4 charts showing COVID-19's impact on Chinese New Year travel

A traveller waits to board his train at Beijing South Railway station ahead of the Lunar New Year celebrations, 2021

Train station are much quieter than usual. Image: REUTERS/Thomas Peter

Tony Munroe
Journalist, Reuters
Muyu Xu
Journalist, Reuters
Our Impact
What's the World Economic Forum doing to accelerate action on China?
The Big Picture
Explore and monitor how China is affecting economies, industries and global issues
A hand holding a looking glass by a lake
Crowdsource Innovation
Get involved with our crowdsourced digital platform to deliver impact at scale
Stay up to date:


  • Data shows a 70% drop in the number of trips across China in the two weeks before Lunar New Year, compared
  • Traditionally, millions of people in China's major cities return to their hometowns in remote regions to celebrate.
  • However, 48 million are likely to stay put this year following the COVID-19 outbreak.
  • It's expected that utility companies and movie theatres will face heightened demand as a result of this change.

The number of people who travelled in China ahead of Lunar New Year plummeted from two years ago as coronavirus restrictions curbed the world’s largest annual domestic migration.

The seven-day celebration is China’s most important national holiday and is usually marked by big family reunions. Millions of workers traditionally travel - sometimes thousands of kilometres from Beijing and other major cities - to their hometowns in remote regions.

Have you read?

Data from the Ministry of Transportation, Chinese internet giant Baidu Inc and travel analytics firm ForwardKeys showed a sharp drop in the percentage of the country’s 1.45 billion population who travelled this year.

With some 48 million more people expected to stay put in 36 major cities this year compared to years past, according to the commerce ministry, utility companies and movie theatres are preparing for heightened demand.

A graph to show China's domestic travel ahead of new year
2021 has seen a significant drop in China's domestic travel compared to 2019. Image: Reuters

Ministry of Transportation data showed a 70% drop in the number of passenger trips across the country in the two weeks leading up to Lunar New Year, compared with the same period two years ago. Travel during last year’s holiday period, during the early stages of the coronavirus outbreak, was also disrupted.

A travel index published by Baidu Inc based on GPS data from its users showed a 41% fall in travellers compared with 2019.

Mobility through China over the Lunar New Year
Many people are likely to stay at home this year for the celebration. Image: Reuters

Flight bookings for the two weeks prior to the holiday stood at 32.8% of the equivalent period in 2019, while tickets issued during the holiday period were just 14.7% of the 2019 level, according to travel analytics firm ForwardKeys.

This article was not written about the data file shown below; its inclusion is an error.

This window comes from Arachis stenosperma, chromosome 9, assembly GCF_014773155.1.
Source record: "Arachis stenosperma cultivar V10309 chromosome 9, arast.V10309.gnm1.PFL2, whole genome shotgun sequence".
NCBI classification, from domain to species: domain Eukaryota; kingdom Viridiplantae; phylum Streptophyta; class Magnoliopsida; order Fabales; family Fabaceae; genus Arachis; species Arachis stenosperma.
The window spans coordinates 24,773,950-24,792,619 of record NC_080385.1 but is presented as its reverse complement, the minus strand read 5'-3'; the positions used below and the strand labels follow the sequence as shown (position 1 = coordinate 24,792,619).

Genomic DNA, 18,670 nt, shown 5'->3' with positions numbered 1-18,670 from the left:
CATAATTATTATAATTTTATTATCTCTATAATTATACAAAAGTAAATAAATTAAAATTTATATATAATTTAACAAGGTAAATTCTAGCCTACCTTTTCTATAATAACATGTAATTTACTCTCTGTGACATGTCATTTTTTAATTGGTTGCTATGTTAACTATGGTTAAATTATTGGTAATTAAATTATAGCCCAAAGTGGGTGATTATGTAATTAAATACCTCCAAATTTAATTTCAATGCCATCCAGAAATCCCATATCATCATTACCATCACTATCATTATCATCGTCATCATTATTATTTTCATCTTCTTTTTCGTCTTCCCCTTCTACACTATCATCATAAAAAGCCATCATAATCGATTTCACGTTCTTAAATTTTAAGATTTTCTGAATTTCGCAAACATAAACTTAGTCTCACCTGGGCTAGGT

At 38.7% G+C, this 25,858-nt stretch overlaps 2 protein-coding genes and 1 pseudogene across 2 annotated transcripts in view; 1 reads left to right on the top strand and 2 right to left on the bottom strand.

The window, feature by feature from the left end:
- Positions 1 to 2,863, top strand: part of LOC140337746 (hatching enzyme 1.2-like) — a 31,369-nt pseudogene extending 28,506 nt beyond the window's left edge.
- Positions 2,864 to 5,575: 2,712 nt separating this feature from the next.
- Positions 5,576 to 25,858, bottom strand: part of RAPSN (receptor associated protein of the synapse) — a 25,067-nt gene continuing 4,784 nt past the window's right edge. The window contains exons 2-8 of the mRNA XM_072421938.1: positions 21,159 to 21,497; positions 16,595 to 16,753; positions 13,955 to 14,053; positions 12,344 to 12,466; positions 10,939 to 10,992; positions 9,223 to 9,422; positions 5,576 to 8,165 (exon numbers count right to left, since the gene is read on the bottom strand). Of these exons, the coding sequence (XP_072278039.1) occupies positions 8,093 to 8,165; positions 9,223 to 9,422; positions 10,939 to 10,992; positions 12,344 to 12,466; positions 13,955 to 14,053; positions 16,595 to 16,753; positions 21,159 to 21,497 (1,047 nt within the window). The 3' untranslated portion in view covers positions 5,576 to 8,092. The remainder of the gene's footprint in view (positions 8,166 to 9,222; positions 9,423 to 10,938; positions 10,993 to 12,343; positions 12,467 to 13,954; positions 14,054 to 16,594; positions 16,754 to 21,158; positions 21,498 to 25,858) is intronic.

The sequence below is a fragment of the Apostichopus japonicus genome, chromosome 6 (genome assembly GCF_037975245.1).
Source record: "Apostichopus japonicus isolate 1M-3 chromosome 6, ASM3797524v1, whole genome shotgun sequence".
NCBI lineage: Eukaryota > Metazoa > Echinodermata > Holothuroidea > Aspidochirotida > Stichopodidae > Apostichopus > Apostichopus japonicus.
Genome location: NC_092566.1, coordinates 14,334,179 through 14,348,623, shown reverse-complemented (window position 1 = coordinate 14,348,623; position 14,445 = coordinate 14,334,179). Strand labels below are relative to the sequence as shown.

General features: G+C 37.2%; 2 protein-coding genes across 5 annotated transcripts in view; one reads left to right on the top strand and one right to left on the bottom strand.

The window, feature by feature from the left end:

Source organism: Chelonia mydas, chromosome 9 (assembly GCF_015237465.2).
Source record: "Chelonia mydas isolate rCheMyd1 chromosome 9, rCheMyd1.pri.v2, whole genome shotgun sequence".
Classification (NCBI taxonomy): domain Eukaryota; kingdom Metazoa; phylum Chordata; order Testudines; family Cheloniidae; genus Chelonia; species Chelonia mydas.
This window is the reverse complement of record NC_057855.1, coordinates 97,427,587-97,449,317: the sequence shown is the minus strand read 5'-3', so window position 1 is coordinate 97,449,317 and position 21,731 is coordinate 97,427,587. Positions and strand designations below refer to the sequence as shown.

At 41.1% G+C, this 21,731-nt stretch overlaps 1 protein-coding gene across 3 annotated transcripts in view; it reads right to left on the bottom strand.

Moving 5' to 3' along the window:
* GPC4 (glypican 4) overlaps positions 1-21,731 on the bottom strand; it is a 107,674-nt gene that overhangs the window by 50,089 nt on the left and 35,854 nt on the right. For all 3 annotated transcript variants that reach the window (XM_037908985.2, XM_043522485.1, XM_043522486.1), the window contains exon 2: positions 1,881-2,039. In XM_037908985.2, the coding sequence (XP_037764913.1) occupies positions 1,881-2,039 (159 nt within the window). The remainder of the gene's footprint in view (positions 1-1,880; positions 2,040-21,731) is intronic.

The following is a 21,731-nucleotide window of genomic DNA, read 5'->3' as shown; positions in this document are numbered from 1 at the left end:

“The outlook for travel over the Chinese New Year period is currently dreadful ... You can see the impact of official travel restrictions clearly in consumer booking behaviour,” said Olivier Ponti, vice president of insights at ForwardKeys.

China’s government in January urged people to abandon travel plans following fresh COVID-19 outbreaks, leading local governments to impose strict quarantine measures. Some areas relaxed their stance in recent days, triggering some last minute bookings, particularly for Sanya, a popular holiday destination in the South China Sea.

Staycation consumption boom

Logistics firms, energy producers and entertainment providers like restaurants and cinemas have been preparing for greater numbers of people who have stayed in the major cities.

Pre-sales of movie tickets for the holiday period stood at 1.463 billion yuan ($226.67 million) as of Feb. 11, just beating the 1.458 billion yuan recorded in 2019, according to data from Dengta, a box office data tracker run by Alibaba Pictures.

China’s State Grid expected the peak load in eastern China would increase about 18% over the holiday period this year, compared with 2020, while in northwestern and southwestern China it would rise 10%.

China Southern Power Grid estimated the peak load in southern regions would be up 14% from last year, as some industrial plants are expected to resume operations earlier than normal years.

A graph to show the metro passenger flows in China's capital city Beijing around Chinese New Year period
Metro passenger flow in Beijing has fallen. Image: Reuters
A graph to show the metro passengers flow in China's Shanghai city around Chinese New Year
Less passengers in Shanghai were using the metro approaching Chinese New Year. Image: Reuters
Don't miss any update on this topic

Create a free account and access your personalized content collection with our latest publications and analyses.

Sign up for free

License and Republishing

World Economic Forum articles may be republished in accordance with the Creative Commons Attribution-NonCommercial-NoDerivatives 4.0 International Public License, and in accordance with our Terms of Use.

The views expressed in this article are those of the author alone and not the World Economic Forum.

Related topics:
ChinaTravel and TourismCOVID-19
World Economic Forum logo
Global Agenda

The Agenda Weekly

A weekly update of the most important issues driving the global agenda

Subscribe today

You can unsubscribe at any time using the link in our emails. For more details, review our privacy policy.

Davos 2024: Special Address by H.E. Li Qiang, Premier of the State Council of the People’s Republic of China

January 17, 2024

Liming Chen

January 14, 2024

About Us



Partners & Members

  • Join Us

Language Editions

Privacy Policy & Terms of Service

© 2024 World Economic Forum